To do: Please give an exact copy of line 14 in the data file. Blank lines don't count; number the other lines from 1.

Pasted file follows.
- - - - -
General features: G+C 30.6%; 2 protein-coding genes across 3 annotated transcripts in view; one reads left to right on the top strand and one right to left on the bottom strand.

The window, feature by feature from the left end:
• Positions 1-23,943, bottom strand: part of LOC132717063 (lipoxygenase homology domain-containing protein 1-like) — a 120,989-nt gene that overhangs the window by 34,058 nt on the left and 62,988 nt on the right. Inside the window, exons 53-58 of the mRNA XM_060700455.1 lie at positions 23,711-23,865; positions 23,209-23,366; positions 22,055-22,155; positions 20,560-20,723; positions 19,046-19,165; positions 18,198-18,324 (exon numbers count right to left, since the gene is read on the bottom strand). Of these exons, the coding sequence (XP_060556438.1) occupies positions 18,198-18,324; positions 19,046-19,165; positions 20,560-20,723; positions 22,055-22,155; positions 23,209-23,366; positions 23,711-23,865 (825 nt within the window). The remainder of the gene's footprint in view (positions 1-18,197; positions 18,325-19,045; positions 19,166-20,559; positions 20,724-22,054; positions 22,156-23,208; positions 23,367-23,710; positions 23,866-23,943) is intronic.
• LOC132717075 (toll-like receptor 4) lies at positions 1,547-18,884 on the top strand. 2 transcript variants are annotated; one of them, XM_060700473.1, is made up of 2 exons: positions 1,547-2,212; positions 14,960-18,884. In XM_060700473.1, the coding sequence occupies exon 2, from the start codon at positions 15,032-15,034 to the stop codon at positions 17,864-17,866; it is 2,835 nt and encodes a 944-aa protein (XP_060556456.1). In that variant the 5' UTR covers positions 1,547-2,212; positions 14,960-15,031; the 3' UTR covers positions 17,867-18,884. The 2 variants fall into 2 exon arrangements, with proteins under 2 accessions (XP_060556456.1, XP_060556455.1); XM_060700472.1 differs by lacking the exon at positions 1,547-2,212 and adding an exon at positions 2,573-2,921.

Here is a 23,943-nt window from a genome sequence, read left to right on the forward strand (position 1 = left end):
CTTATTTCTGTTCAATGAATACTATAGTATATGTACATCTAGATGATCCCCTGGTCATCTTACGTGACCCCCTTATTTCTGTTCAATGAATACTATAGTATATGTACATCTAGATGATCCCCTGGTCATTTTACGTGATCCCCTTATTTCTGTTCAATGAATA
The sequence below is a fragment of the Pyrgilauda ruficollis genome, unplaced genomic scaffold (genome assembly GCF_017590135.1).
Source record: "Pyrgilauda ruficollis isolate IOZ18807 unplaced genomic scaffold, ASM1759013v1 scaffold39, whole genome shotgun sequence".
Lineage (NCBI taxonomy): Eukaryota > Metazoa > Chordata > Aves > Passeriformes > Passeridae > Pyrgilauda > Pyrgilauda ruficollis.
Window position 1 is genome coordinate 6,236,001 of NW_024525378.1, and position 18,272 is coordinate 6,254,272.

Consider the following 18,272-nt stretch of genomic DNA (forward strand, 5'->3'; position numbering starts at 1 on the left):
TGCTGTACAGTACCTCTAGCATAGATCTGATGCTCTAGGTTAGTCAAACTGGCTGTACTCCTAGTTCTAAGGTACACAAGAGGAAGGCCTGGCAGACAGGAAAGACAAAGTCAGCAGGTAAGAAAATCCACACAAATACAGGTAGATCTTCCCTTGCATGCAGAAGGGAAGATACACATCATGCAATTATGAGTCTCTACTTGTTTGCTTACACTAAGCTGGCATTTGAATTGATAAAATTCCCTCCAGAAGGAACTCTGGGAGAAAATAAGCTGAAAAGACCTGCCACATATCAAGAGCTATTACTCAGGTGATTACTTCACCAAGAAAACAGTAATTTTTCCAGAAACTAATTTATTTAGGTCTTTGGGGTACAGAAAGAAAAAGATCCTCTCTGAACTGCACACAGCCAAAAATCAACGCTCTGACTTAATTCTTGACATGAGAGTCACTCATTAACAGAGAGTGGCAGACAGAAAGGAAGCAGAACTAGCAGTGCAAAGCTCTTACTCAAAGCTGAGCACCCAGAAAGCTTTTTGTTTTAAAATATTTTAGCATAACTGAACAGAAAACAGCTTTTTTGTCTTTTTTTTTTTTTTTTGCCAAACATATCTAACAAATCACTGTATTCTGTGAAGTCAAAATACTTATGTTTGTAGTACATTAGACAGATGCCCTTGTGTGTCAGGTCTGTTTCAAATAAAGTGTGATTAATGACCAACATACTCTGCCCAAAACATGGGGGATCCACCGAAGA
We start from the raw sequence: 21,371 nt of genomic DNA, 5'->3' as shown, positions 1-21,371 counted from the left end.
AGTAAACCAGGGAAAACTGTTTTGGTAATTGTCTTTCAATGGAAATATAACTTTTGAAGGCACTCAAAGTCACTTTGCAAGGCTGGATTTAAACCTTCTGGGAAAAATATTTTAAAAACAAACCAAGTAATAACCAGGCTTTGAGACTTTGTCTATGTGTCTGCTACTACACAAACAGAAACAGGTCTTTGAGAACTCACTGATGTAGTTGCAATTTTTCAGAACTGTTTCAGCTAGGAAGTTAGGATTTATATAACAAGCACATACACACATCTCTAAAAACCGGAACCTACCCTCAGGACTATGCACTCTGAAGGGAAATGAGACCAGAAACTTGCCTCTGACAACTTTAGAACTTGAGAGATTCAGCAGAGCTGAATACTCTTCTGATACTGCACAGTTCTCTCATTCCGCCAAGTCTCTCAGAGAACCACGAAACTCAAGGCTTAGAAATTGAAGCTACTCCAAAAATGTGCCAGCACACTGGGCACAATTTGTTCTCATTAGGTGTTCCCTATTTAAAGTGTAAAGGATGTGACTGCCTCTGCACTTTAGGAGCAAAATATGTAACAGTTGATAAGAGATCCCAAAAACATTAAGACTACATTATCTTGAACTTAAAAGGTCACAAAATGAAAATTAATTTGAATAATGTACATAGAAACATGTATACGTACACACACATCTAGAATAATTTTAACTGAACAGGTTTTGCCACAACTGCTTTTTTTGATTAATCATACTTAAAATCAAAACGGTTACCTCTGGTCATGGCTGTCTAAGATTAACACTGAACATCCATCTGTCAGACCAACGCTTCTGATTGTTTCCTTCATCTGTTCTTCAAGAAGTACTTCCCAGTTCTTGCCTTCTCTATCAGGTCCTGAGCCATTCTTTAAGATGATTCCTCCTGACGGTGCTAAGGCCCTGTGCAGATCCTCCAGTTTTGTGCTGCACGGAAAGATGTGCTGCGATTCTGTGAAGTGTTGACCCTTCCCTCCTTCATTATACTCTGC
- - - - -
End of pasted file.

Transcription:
AGTAAACCAGGGAAAACTGTTTTGGTAATTGTCTTTCAATGGAAATATAACTTTTGAAGGCACTCAAAGTCACTTTGCAAGGCTGGATTTAAACCTTCTGGGAAAAATATTTTAAAAACAAACCAAGTAATAACCAGGCTTTGAGACTTTGTCTATGTGTCTGCTACTACACAAACAGAAACAGGTCTTTGAGAACTCACTGATGTAGTTGCAATTTTTCAGAACTGTTTCAGCTAGGAAGTTAGGATTTATATAACAAGCACATACACACATCTCTAAAAACCGGAACCTACCCTCAGGACTATGCACTCTGAAGGGAAATGAGACCAGAAACTTGCCTCTGACAACTTTAGAACTTGAGAGATTCAGCAGAGCTGAATACTCTTCTGATACTGCACAGTTCTCTCATTCCGCCAAGTCTCTCAGAGAACCACGAAACTCAAGGCTTAGAAATTGAAGCTACTCCAAAAATGTGCCAGCACACTGGGCACAATTTGTTCTCATTAGGTGTTCCCTATTTAAAGTGTAAAGGATGTGACTGCCTCTGCACTTTAGGAGCAAAATATGTAACAGTTGATAAGAGATCCCAAAAACATTAAGACTACATTATCTTGAACTTAAAAGGTCACAAAATGAAAATTAATTTGAATAATGTACATAGAAACATGTATACGTACACACACATCTAGAATAATTTTAACTGAACAGGTTTTGCCACAACTGCTTTTTTTGATTAATCATACTTAAAATCAAAACGGTTACCTCTGGTCATGGCTGTCTAAGATTAACACTGAACATCCATCTGTCAGACCAACGCTTCTGATTGTTTCCTTCATCTGTTCTTCAAGAAGTACTTCCCAGTTCTTGCCTTCTCTATCAGGTCCTGAGCCATTCTTTAAGATGATTCCTCCTGACGGTGCTAAGGCCCTGTGCAGATCCTCCAGTTTTGTGCTGCACGGAAAGATGTGCTGCGATTCTGTGAAGTGTTGACCCTTCCCTCCTTCATTATACTCTGC